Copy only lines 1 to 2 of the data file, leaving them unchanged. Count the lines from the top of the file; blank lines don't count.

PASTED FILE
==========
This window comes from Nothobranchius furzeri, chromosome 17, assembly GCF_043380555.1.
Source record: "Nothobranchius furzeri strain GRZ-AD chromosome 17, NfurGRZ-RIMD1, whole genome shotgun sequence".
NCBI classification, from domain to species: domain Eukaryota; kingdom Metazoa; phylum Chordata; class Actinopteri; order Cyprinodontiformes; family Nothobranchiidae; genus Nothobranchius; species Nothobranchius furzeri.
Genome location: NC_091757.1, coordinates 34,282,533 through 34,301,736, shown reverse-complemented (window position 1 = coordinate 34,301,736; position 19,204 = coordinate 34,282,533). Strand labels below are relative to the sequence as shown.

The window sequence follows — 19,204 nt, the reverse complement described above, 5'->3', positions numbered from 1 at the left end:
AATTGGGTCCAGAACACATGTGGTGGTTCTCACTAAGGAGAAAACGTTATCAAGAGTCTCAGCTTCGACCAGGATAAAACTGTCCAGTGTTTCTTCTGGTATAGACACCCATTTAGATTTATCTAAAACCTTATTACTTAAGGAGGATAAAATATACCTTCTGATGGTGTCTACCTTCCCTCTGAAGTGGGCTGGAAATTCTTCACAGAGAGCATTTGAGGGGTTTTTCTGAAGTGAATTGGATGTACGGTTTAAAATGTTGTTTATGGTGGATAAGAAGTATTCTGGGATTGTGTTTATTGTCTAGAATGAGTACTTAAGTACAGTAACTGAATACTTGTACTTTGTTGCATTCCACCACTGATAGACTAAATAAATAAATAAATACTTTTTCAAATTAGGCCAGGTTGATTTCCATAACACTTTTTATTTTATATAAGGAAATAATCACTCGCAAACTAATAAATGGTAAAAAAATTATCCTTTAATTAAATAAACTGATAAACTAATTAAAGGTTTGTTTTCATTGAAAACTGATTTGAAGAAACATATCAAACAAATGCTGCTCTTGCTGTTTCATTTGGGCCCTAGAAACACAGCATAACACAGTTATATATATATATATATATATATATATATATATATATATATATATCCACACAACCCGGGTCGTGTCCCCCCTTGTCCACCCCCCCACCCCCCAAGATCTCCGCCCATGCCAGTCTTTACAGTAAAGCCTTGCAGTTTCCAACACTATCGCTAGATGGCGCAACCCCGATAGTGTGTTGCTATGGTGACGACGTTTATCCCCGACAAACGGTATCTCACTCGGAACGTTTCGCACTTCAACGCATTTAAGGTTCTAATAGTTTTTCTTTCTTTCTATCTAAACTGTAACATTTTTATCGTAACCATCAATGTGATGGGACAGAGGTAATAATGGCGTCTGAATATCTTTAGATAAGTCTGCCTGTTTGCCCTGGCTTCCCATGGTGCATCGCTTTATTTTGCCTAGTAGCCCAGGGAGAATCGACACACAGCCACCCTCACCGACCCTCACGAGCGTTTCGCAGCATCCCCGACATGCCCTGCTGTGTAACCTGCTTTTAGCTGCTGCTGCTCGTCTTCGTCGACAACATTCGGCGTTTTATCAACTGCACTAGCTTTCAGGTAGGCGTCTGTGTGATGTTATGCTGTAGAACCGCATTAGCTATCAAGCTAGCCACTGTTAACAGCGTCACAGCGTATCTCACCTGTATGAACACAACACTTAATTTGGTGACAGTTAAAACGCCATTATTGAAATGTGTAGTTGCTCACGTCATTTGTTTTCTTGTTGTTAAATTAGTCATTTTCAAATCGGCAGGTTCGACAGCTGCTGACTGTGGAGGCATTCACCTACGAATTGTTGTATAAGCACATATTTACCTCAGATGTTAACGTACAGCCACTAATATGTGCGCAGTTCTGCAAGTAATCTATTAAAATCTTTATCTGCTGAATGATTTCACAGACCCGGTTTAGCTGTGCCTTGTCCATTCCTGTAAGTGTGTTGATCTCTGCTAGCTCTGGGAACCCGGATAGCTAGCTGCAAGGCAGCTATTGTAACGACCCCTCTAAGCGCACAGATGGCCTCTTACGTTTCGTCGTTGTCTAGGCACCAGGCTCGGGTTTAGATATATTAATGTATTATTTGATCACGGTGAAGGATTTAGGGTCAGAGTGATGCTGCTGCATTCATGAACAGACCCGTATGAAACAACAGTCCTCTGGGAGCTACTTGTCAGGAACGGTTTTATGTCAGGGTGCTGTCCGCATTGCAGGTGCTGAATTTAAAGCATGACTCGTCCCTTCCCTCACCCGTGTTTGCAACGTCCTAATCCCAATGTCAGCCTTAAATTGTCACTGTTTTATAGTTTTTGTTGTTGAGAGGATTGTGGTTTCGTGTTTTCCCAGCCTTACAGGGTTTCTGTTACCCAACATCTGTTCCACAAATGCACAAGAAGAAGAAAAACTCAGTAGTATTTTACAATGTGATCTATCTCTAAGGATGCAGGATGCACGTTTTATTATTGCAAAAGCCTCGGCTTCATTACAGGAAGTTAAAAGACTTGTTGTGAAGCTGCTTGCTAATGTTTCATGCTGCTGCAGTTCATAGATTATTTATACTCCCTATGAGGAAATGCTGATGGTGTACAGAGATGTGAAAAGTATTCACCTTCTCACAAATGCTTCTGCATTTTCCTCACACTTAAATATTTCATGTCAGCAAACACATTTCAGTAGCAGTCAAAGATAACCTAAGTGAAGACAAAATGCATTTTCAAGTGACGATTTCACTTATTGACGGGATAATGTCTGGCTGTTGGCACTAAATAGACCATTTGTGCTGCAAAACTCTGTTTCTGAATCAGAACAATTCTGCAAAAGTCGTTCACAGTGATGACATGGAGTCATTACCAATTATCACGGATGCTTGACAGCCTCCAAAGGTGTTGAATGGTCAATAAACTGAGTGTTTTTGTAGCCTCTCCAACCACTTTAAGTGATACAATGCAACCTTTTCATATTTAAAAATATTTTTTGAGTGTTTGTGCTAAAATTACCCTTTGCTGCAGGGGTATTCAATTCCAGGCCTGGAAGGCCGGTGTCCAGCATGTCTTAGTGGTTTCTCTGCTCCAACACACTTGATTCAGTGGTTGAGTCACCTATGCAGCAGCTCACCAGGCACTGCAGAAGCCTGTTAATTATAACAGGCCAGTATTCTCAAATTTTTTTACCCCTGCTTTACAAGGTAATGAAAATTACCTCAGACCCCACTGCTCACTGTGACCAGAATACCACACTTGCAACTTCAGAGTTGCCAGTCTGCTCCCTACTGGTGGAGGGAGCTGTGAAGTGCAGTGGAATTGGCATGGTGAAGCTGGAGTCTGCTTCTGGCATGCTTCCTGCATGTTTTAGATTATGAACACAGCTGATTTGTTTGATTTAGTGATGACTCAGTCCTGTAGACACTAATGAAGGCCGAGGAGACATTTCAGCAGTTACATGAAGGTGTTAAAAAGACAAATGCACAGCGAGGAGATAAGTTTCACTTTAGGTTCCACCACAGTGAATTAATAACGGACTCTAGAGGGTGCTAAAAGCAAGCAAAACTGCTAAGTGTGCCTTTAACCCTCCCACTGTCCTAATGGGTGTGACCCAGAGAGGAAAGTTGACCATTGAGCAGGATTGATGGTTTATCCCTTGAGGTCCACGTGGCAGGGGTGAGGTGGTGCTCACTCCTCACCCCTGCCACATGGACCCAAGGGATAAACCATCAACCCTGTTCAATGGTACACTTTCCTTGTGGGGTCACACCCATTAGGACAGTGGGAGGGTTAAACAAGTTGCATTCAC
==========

This window comes from Nothobranchius furzeri, chromosome 17, assembly GCF_043380555.1.
Source record: "Nothobranchius furzeri strain GRZ-AD chromosome 17, NfurGRZ-RIMD1, whole genome shotgun sequence".